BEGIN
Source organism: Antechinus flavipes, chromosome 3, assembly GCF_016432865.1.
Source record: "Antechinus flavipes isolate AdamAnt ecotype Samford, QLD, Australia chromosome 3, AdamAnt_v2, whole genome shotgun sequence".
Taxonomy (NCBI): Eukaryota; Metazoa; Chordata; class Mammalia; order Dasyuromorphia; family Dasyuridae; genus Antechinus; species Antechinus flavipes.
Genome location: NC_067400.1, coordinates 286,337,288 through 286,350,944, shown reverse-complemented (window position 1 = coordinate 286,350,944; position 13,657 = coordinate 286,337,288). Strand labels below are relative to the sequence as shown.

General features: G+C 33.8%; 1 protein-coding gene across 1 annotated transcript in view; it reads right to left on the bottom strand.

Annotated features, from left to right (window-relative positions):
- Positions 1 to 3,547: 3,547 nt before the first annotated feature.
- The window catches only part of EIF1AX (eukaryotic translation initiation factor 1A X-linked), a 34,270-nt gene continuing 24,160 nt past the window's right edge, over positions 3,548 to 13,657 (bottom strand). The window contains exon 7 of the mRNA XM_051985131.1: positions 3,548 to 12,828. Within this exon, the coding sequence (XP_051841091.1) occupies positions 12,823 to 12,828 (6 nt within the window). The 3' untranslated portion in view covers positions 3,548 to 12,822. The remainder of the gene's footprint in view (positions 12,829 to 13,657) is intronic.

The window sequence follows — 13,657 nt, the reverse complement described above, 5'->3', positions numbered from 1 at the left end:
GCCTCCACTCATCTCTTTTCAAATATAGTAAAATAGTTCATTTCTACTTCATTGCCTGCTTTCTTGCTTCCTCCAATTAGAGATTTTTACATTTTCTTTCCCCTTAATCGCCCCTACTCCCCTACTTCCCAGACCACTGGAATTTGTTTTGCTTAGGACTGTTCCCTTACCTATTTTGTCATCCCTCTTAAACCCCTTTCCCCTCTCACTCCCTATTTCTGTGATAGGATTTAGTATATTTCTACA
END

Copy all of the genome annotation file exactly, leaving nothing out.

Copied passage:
Source organism: Antechinus flavipes, chromosome 3, assembly GCF_016432865.1.
Source record: "Antechinus flavipes isolate AdamAnt ecotype Samford, QLD, Australia chromosome 3, AdamAnt_v2, whole genome shotgun sequence".
Taxonomy (NCBI): Eukaryota; Metazoa; Chordata; class Mammalia; order Dasyuromorphia; family Dasyuridae; genus Antechinus; species Antechinus flavipes.
Genome location: NC_067400.1, coordinates 286,337,288 through 286,350,944, shown reverse-complemented (window position 1 = coordinate 286,350,944; position 13,657 = coordinate 286,337,288). Strand labels below are relative to the sequence as shown.

General features: G+C 33.8%; 1 protein-coding gene across 1 annotated transcript in view; it reads right to left on the bottom strand.

Annotated features, from left to right (window-relative positions):
- Positions 1 to 3,547: 3,547 nt before the first annotated feature.
- The window catches only part of EIF1AX (eukaryotic translation initiation factor 1A X-linked), a 34,270-nt gene continuing 24,160 nt past the window's right edge, over positions 3,548 to 13,657 (bottom strand). The window contains exon 7 of the mRNA XM_051985131.1: positions 3,548 to 12,828. Within this exon, the coding sequence (XP_051841091.1) occupies positions 12,823 to 12,828 (6 nt within the window). The 3' untranslated portion in view covers positions 3,548 to 12,822. The remainder of the gene's footprint in view (positions 12,829 to 13,657) is intronic.

The window sequence follows — 13,657 nt, the reverse complement described above, 5'->3', positions numbered from 1 at the left end:
GCCTCCACTCATCTCTTTTCAAATATAGTAAAATAGTTCATTTCTACTTCATTGCCTGCTTTCTTGCTTCCTCCAATTAGAGATTTTTACATTTTCTTTCCCCTTAATCGCCCCTACTCCCCTACTTCCCAGACCACTGGAATTTGTTTTGCTTAGGACTGTTCCCTTACCTATTTTGTCATCCCTCTTAAACCCCTTTCCCCTCTCACTCCCTATTTCTGTGATAGGATTTAGTATATTTCTACA